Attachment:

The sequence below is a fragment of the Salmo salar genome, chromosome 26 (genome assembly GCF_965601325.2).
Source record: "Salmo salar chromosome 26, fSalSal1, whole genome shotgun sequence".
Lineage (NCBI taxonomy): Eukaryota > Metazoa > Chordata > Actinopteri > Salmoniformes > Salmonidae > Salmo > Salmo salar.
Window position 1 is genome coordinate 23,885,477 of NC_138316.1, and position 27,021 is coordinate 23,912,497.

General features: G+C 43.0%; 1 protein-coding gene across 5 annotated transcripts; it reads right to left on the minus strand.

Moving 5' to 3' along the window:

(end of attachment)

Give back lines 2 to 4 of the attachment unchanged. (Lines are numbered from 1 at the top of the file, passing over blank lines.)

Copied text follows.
Source record: "Salmo salar chromosome 26, fSalSal1, whole genome shotgun sequence".
Lineage (NCBI taxonomy): Eukaryota > Metazoa > Chordata > Actinopteri > Salmoniformes > Salmonidae > Salmo > Salmo salar.
Window position 1 is genome coordinate 23,885,477 of NC_138316.1, and position 27,021 is coordinate 23,912,497.